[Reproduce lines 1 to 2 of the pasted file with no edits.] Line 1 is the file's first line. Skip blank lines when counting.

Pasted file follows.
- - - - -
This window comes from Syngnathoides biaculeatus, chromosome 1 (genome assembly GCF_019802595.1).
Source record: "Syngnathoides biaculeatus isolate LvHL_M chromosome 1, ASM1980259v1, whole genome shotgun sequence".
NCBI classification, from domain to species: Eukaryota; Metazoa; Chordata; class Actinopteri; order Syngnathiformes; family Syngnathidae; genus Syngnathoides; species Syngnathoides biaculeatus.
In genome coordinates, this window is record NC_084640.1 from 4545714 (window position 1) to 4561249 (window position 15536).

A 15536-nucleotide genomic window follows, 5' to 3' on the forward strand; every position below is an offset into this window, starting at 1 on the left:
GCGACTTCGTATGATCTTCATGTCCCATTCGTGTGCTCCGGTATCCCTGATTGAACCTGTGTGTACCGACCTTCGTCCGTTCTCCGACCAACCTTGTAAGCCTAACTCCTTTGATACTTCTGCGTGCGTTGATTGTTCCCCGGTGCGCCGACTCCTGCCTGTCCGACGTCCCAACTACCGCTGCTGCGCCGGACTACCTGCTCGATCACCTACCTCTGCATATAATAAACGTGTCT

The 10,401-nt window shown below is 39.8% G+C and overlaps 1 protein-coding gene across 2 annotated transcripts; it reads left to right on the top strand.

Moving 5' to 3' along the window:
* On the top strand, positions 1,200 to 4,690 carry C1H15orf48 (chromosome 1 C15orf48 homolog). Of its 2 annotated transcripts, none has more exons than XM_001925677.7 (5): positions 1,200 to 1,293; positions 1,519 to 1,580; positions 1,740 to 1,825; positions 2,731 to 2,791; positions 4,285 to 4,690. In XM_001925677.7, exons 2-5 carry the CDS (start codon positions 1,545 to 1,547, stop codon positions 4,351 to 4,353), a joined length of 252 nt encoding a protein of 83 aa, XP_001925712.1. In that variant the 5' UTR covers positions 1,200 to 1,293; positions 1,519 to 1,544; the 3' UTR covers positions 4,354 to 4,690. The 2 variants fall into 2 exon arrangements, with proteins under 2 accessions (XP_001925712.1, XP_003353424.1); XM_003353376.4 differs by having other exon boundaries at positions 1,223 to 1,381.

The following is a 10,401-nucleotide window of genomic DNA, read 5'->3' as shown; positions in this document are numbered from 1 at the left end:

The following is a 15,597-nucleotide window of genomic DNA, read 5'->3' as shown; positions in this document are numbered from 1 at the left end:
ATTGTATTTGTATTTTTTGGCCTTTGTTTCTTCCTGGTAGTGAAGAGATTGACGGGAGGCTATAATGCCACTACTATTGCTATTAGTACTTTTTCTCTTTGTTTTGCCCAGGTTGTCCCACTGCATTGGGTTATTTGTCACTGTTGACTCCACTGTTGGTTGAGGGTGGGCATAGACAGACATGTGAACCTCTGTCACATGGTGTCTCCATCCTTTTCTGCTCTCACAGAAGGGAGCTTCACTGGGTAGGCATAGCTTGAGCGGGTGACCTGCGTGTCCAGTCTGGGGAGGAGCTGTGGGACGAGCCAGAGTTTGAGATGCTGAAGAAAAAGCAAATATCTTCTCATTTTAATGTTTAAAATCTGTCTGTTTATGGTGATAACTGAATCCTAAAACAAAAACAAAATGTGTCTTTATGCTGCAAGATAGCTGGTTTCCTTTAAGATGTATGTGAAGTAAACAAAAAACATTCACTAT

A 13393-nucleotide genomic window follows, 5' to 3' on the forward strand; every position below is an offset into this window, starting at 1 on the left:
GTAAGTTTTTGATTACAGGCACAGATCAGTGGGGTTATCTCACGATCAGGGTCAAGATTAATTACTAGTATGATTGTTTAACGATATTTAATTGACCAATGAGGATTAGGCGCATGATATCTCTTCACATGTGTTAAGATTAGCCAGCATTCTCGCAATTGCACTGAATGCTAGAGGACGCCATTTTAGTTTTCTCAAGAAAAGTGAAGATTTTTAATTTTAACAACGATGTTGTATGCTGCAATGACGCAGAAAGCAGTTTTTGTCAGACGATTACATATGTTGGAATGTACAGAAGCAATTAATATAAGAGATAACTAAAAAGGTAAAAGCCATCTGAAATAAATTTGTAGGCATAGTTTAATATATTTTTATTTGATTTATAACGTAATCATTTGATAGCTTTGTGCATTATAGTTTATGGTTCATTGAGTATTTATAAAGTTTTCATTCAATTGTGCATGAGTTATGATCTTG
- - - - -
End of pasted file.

This window comes from Syngnathoides biaculeatus, chromosome 1 (genome assembly GCF_019802595.1).
Source record: "Syngnathoides biaculeatus isolate LvHL_M chromosome 1, ASM1980259v1, whole genome shotgun sequence".